“Whether or not they have openly embraced the Swedish approach, many other countries are now trying to emulate aspects of it. Both Denmark and Finland have reopened schools for young children,” wrote Professors Nils Karlson, Charlotta Stern, and Daniel B. Klein. “Germany is allowing small shops to reopen. Italy will soon reopen parks, and France has a plan to allow some nonessential businesses to reopen, including farmers’ markets and small museums, as well as schools and daycare centers.”
A standalone article on The Spectator about how Sweden lowered its 'R naught' number without lockdowns.

A professor of Political Science isn't the kind of guy you expect to have insights about viruses, but professor Wilfred Reilly does numbers and that's what it's about.  He writes "There is No Empirical Evidence for These Lockdowns" on Spiked.  This is quite possibly the money quote:
The question the model set out to ask was whether lockdown states experience fewer Covid-19 cases and deaths than social-distancing states, adjusted for all of the above variables. The answer? No. The impact of state-response strategy on both my cases and deaths measures was utterly insignificant. The ‘p-value’ for the variable representing strategy was 0.94 when it was regressed against the deaths metric, which means there is a 94 per cent chance that any relationship between the different measures and Covid-19 deaths was the result of pure random chance.  [Bold added - SiG]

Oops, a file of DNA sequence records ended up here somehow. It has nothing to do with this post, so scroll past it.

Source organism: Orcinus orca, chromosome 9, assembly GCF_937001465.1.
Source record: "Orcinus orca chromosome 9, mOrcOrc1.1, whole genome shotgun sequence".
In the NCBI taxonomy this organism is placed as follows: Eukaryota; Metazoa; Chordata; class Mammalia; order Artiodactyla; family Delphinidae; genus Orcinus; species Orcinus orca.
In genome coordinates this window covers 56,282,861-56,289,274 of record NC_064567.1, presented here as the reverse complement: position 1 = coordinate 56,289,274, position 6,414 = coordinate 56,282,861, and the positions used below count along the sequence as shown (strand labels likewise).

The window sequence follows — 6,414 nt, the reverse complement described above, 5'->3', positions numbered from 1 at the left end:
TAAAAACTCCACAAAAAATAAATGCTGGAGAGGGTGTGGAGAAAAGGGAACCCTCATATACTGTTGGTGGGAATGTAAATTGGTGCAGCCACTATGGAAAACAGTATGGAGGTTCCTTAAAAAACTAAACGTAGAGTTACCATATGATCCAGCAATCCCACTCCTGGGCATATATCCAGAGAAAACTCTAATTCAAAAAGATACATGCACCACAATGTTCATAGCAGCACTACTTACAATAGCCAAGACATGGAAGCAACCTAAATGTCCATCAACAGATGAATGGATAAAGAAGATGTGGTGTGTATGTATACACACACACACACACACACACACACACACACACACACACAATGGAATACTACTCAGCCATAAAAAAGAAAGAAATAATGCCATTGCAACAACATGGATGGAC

If you love data visualizations, you might like this place.  Big shocker, I know: the best predictor in this multivariate analysis for fatalities is population density.

An interesting study by Stanford Medical School doctor Jay Bhattacharya was to test antibodies to the virus among Major League Baseball team staff members. This focused on staff; not the players, the other thousand people in the various offices.
The results of the MLB study showed that only 0.7% of the staff had the antibodies indicative of having had COVID-19.